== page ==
Lance Armstrong urges Texas court to reject request for bonus repayments
Disgraced cyclist Lance Armstrong has asked a Texas court to reject a lawsuit seeking Tour de France bonus repayments.
Last Updated: 07/04/13 6:35am
Dallas company SCA Promotions sued the American rider and his manager Bill Stapleton in February demanding more than $12m in prize money for winning the blue riband cycling event be paid back claiming Armstrong had committed fraud by using performance-enhancing drugs.
The sides started battling in 2005 when SCA was sued for withholding Armstrong's financial rewards. It was agreed a year later the Texan would be paid in a voluntary settlement.
Armstrong's court filings on Friday argued that settlement is legally binding and that it included language that it cannot be appealed.
The company argues it was cheated into the settlement because the 41-year-old, who withdrew from a swimming event in his home state on Thursday after an objection from the sport's international governing body, lied when testified under oath insisting he wasn't involved in doping.
An email from company spokesman Jeff Dorough read: "SCA does not believe that any prior occurrences in its litigation history with Lance Armstrong bar its attempts to seek recovery through legal channels today."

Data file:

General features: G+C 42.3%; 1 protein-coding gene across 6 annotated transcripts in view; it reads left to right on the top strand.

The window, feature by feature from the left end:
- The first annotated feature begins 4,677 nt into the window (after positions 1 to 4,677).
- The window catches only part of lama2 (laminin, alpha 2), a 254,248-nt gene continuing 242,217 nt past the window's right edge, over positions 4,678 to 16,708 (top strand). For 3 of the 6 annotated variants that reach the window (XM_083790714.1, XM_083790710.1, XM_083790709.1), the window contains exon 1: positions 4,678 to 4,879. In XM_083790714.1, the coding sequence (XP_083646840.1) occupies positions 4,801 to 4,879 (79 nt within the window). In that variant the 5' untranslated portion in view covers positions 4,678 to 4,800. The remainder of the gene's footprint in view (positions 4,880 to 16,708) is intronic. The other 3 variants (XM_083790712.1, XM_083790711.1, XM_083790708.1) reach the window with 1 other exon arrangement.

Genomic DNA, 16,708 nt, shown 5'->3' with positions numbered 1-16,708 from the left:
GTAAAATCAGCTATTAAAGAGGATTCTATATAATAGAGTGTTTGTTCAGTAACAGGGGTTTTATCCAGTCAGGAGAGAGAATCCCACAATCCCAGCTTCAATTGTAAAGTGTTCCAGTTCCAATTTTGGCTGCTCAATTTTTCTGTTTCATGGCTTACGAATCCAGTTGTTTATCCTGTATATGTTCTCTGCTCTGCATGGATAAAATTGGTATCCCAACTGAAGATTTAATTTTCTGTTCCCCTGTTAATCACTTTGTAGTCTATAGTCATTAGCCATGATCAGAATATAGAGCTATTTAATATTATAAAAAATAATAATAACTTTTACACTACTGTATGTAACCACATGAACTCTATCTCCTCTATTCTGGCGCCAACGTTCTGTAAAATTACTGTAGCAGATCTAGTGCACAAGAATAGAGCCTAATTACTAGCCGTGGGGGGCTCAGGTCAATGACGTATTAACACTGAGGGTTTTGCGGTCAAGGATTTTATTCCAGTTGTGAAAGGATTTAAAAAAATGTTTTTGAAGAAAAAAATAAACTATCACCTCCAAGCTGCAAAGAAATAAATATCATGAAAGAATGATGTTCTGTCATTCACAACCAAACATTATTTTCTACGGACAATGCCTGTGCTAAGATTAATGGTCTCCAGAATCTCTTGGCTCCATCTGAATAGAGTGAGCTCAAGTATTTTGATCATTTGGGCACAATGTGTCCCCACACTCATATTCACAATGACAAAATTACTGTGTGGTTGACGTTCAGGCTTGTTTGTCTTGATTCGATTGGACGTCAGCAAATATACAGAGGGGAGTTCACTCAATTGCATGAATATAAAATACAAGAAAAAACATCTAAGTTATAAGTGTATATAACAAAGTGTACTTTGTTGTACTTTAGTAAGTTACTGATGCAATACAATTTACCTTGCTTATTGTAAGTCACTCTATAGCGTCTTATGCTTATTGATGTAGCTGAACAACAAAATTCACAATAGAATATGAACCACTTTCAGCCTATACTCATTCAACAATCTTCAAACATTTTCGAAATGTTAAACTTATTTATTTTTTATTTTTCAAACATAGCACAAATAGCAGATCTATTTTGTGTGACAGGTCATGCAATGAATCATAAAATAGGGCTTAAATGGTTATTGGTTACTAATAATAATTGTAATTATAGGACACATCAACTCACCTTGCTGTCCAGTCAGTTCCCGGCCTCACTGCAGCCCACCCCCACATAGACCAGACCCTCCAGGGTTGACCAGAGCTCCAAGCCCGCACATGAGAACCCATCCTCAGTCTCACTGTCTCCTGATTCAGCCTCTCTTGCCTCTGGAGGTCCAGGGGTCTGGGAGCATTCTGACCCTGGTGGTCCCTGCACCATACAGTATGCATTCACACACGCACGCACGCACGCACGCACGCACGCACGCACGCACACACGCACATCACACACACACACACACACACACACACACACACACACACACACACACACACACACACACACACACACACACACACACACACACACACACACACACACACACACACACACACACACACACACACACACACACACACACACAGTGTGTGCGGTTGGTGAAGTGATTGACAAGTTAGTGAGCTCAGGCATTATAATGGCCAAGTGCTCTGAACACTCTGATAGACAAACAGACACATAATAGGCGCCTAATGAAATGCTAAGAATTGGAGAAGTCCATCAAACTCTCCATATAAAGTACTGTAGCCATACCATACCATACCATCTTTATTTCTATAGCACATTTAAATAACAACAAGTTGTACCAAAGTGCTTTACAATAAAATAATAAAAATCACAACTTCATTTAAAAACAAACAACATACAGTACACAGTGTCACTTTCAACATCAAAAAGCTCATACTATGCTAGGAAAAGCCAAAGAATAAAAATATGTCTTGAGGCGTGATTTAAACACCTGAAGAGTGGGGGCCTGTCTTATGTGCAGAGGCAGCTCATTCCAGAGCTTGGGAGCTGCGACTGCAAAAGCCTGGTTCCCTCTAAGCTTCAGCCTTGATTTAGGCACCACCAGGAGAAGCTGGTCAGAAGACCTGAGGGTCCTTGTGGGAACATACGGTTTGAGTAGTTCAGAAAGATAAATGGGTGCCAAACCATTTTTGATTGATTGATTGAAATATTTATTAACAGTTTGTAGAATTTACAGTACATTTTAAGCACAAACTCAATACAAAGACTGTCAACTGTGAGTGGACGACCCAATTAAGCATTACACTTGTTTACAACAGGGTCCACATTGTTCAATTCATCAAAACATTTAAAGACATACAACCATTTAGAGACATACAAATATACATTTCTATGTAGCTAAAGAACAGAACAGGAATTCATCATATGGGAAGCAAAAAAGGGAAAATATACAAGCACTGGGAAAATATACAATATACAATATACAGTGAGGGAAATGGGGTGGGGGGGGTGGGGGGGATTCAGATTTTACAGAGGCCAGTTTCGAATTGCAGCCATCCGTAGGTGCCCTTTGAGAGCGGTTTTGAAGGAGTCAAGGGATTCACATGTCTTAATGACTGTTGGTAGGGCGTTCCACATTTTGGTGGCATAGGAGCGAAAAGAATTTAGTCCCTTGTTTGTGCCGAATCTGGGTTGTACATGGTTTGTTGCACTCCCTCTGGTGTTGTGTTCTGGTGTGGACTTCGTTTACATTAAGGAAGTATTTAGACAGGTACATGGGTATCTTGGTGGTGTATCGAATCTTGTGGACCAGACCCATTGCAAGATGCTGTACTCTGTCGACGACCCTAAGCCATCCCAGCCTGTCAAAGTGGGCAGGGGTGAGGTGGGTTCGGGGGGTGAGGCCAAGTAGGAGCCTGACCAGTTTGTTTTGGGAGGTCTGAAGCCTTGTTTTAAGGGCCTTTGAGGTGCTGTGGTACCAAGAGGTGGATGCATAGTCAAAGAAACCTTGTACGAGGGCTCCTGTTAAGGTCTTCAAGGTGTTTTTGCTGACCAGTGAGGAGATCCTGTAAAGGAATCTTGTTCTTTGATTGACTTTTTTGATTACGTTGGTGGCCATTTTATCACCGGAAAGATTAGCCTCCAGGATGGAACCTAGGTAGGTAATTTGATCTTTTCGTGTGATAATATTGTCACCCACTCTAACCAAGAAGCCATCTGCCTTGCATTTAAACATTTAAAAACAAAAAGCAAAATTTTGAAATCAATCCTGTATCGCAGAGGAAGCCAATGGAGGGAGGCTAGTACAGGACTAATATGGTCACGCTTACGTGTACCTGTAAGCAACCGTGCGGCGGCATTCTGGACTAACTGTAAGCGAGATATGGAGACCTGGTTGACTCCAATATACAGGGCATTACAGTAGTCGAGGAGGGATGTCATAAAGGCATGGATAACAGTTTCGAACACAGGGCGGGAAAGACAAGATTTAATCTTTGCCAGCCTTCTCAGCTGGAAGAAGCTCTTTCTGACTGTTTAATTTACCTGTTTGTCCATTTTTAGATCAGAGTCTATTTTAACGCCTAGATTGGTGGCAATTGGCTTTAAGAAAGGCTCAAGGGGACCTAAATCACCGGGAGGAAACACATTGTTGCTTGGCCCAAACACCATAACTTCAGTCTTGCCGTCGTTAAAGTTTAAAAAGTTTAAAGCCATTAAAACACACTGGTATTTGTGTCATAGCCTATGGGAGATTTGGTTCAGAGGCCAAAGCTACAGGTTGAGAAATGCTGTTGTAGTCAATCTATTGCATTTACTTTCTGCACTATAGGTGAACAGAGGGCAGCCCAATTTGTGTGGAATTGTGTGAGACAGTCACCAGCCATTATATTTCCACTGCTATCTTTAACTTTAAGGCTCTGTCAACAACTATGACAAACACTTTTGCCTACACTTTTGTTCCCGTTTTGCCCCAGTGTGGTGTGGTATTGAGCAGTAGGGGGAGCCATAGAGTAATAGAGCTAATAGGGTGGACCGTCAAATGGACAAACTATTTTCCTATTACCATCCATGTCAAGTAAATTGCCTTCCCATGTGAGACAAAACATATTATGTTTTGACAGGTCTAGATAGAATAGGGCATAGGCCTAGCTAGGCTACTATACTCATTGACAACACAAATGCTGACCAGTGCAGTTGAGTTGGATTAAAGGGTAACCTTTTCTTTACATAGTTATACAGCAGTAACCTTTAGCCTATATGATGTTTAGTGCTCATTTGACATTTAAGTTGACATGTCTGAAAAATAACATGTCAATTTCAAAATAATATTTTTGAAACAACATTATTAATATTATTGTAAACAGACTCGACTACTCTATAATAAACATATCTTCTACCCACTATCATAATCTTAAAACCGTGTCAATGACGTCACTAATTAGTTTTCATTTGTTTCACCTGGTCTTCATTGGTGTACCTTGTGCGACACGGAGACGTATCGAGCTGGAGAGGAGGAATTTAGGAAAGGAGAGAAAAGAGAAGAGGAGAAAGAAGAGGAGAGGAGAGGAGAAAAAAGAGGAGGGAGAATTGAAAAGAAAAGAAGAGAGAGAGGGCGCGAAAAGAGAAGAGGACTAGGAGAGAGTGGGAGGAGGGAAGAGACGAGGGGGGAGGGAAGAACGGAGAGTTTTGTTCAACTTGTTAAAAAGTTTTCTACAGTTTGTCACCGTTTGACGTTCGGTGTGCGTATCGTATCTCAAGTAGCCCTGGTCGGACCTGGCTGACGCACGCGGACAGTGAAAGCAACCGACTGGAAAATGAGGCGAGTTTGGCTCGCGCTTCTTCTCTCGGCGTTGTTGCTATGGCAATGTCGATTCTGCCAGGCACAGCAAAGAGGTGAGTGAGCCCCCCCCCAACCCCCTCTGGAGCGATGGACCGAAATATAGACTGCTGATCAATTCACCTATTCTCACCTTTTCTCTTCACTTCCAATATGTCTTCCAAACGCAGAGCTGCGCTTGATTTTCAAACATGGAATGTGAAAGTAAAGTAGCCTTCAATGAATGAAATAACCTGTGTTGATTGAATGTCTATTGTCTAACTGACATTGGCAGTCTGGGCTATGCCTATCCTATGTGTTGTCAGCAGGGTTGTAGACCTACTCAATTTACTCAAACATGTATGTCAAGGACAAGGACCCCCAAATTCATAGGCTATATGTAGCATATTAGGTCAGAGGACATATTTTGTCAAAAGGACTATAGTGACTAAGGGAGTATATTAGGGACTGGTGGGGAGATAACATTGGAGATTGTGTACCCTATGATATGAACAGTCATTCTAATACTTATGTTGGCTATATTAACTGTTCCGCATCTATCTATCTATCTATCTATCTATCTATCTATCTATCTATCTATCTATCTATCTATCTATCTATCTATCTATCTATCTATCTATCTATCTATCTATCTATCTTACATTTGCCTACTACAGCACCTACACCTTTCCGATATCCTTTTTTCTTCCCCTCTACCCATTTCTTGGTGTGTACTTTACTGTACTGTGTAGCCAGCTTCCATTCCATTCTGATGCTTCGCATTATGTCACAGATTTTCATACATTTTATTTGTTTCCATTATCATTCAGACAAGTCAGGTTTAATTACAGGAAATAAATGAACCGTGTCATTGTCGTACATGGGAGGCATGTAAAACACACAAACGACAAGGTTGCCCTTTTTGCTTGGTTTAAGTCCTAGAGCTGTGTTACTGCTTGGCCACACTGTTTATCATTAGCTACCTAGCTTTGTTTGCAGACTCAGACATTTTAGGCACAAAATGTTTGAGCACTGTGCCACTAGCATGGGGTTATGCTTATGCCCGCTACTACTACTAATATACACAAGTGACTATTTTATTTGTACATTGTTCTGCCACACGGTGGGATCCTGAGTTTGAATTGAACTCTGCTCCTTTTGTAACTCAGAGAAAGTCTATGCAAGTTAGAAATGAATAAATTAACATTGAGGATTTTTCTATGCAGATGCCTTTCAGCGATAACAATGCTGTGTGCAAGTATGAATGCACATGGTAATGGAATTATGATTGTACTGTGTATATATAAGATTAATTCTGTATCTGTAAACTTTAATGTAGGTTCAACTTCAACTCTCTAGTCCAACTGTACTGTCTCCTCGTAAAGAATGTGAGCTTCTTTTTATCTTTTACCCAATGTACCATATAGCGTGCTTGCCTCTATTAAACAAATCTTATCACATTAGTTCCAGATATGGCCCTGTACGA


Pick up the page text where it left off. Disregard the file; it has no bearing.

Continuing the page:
There are several legal cases already hanging over Armstrong.
In February, the US Justice Department joined a lawsuit alleging Armstrong concealed his use of performance-enhancing drugs and defrauded his long-time team sponsor, the US Postal Service.
The whistle-blower lawsuit was originally filed by former team-mate Floyd Landis. It alleges that riders on the postal service-sponsored team, including Armstrong, knowingly violated their postal service agreements by regularly using banned substances and methods to enhance their performance.
Landis was stripped of his 2006 Tour de France title for doping.
Armstrong has also been sued by the Sunday Times, which wants to recover US$500,000 it paid to settle a libel case the rider brought against the newspaper.
Armstrong has been banned from competition in Olympic sports for life by the US Anti-Doping Agency, whose investigation exposed the US Postal team's doping program.
He was stripped of his seven Tour de France titles after deciding not to defend doping charges filed against him last August.
In a television interview with Oprah Winfrey in January, Armstrong finally revealed he had taken performance-enhancing drugs during all seven of his Tour de France victories between 1999 and 2005.